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Old 23rd May 2011, 01:07 PM   #1
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Default phono preamp grounding/hum long story

So, I'm upgrading a Mobile Fidelity LP2 phono stage for a friend in exactly the same way I upgraded my own LP2. Replaced all electrolitic caps, output poly caps, rca jacks, internal wire, power umbilicals (phono stage is 3 cans, power supply can is transformer only with rest of power supply on the boards of the 2 phono circuit cans. I replaced the stock umbilical by hard wiring at the power supply and adding a hospital grade locking jack and plug on each of the phono cans.) All finished, hook it up, hum in one channel. All day yesterday checking solder connections, staring at the thing. Looking at the new Cardas rca jacks that are not isolated from the metal plate that is the rear of the cans, as the old ones were, because the plastic rings do not fit the holes. Removed them from the plate and still have hum with them in free air. Put old isolated rcas back in - hum. Then I'm looking at the power jack which is metal as opposed to the old one which is plastic. Removed it from the metal can back and hooked up - no hum! Put it back in it's hole with the intention of touching a ground wire from chassis ground to it's second grounding pin, but now I can't make it hum no matter how I tighten it or wiggle it. So obviously I'm either a dummy, or just confused. Three tabs on the power jack, hot pin and 2 ground pins. Should the third pin be connected to chassis ground? Why is the stupid hum gone? Do rca's need to be isolated with the plastic washers? By the way, the metal where all the jacks mount is powder-coated so I doubt things mounted to it are grounded to it. I'm sort of assuming I need to enlarge the holes for the rca jacks and use the isolation washers.
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Old 23rd May 2011, 01:46 PM   #2
h_a is offline h_a  Europe
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Hum can become very easily a problem with phono stages, even more so for MC-headamps.

If you don't know the exact grounding concept of the phono pre, I can only recommend to do everything as it was originally, even the routing of the wiring can easily introduce hum if it passes the power supply section.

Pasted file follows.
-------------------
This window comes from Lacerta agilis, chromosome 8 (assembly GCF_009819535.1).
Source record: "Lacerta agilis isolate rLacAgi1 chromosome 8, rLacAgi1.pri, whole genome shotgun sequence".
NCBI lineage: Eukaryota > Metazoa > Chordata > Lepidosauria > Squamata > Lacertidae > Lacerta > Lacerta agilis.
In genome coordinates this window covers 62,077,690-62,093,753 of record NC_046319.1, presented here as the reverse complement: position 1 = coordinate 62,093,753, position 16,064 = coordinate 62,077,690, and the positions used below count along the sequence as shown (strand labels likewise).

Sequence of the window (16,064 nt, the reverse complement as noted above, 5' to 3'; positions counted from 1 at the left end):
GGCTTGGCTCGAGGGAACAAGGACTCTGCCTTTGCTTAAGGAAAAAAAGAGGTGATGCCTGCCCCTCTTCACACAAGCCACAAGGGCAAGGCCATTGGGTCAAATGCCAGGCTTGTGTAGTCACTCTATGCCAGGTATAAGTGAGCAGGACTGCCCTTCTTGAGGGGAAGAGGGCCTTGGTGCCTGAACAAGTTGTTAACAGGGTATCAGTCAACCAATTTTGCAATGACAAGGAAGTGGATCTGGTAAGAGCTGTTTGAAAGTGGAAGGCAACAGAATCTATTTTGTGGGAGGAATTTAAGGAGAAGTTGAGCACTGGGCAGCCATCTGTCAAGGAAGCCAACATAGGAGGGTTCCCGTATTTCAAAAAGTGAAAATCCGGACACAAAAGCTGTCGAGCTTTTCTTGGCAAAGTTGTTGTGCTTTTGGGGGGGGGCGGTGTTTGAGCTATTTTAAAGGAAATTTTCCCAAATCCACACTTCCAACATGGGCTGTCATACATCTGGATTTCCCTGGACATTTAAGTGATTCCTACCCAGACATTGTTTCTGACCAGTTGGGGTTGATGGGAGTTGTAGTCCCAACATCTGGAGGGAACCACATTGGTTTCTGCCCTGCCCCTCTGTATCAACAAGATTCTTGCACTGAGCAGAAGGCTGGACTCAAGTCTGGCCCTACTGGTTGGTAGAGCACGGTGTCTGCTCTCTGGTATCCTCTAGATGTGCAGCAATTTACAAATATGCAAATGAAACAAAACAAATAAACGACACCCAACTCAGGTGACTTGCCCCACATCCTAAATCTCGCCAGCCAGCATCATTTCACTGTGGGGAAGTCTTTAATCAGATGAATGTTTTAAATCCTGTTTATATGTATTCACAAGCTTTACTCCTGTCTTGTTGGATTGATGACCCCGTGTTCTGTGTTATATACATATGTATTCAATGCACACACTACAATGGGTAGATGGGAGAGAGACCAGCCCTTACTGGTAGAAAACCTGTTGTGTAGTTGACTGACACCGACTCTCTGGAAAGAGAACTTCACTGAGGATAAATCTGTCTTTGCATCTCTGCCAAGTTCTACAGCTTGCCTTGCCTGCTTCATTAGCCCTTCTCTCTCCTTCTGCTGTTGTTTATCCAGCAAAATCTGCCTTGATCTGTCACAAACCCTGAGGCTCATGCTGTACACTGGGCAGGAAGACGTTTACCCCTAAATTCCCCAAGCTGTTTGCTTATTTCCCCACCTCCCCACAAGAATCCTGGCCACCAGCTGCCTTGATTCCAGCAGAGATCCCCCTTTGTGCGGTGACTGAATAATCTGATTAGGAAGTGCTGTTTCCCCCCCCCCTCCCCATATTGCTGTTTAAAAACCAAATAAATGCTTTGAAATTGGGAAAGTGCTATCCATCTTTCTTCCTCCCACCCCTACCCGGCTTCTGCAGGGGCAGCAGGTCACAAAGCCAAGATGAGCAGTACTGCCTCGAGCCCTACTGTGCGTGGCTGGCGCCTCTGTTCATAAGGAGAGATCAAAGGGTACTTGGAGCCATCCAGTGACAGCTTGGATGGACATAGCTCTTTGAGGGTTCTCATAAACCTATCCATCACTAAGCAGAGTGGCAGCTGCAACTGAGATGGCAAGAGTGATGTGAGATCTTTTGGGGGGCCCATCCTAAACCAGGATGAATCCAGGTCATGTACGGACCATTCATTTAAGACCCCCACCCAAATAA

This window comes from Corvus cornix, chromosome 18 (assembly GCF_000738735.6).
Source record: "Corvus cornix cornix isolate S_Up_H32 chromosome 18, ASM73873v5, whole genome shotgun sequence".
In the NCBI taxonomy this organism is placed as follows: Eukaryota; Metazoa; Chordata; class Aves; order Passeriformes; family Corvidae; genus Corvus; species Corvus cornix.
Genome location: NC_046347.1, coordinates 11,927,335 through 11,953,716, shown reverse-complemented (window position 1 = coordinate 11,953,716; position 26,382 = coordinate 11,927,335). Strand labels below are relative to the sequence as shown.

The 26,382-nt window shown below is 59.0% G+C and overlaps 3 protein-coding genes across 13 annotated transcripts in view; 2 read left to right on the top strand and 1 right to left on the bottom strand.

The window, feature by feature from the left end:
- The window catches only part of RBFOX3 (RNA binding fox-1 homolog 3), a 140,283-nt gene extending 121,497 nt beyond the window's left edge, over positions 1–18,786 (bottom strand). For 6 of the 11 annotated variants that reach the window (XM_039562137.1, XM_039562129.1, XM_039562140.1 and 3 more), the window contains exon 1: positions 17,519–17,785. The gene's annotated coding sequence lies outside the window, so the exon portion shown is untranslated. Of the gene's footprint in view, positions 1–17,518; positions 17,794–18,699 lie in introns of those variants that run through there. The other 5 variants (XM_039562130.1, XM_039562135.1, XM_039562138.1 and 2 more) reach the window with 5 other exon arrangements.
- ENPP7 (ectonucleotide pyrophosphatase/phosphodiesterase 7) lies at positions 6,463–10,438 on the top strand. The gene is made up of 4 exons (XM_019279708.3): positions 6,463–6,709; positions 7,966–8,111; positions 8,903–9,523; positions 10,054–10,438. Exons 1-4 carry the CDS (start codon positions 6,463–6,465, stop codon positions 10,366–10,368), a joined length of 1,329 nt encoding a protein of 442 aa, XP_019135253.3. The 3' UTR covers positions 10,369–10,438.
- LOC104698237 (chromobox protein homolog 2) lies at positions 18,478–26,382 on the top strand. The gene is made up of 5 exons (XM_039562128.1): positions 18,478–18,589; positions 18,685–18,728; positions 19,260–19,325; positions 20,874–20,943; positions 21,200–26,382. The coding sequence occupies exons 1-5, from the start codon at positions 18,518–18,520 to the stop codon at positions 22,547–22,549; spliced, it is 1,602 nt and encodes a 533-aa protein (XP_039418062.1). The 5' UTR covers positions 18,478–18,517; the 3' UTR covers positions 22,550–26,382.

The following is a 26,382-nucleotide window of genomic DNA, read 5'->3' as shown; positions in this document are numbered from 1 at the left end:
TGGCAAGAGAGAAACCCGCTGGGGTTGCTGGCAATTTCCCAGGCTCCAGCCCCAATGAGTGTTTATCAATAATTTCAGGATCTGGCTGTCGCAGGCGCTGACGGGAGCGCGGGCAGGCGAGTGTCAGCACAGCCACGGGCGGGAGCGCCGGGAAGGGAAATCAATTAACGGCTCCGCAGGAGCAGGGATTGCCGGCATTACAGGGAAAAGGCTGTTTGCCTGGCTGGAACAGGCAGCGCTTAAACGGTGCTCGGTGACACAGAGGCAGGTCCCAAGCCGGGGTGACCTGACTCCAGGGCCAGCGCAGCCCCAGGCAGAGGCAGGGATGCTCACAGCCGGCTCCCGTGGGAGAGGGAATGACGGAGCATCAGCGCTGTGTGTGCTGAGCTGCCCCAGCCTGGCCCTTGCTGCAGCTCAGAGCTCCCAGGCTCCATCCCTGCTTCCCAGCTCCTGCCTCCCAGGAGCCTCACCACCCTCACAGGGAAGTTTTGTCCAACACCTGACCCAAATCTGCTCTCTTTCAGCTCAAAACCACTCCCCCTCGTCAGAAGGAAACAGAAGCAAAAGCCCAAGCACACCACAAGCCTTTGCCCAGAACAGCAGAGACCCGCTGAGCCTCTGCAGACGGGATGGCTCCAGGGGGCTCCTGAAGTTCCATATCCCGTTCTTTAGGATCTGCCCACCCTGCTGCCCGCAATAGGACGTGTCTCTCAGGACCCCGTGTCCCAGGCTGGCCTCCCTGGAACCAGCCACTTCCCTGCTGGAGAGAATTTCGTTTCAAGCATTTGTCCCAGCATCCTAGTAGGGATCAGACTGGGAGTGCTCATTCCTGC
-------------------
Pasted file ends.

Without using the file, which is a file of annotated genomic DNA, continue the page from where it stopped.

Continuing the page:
Hannes
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Old 23rd May 2011, 02:26 PM   #3
DF96 is offline DF96  England
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When a hole is cut in powder-coated metal the edges of the hole can be bare metal, so can add an unwanted ground connection - except when you want a ground connection! Grounding is very important, especially for a phono stage. It is not just the fact of grounding, but the exact route and point of connection which matters. As h_a says, copy the original unless you know enough to attempt an improvement.
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Old 23rd May 2011, 08:40 PM   #4
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Thanks h_a and DF96. The hum is back, so I don't know what happened when I thought it was gone. I took your good advice and put the old rca's and their leads and power jack and it's leads back in just to test. Hum is still there. Now it must be something on the board.....maybe a defective part that I didn't even touch. The caps and rectifiers that I installed are all oriented correctly and with good solder joints. I just bought this phono stage, played it for half a song to make sure it functioned, and then went to work on it. It may have had the hum then and I didn't notice. I do remember one channel took 3 or 4 minutes to come to life.....that may have been a bad sign.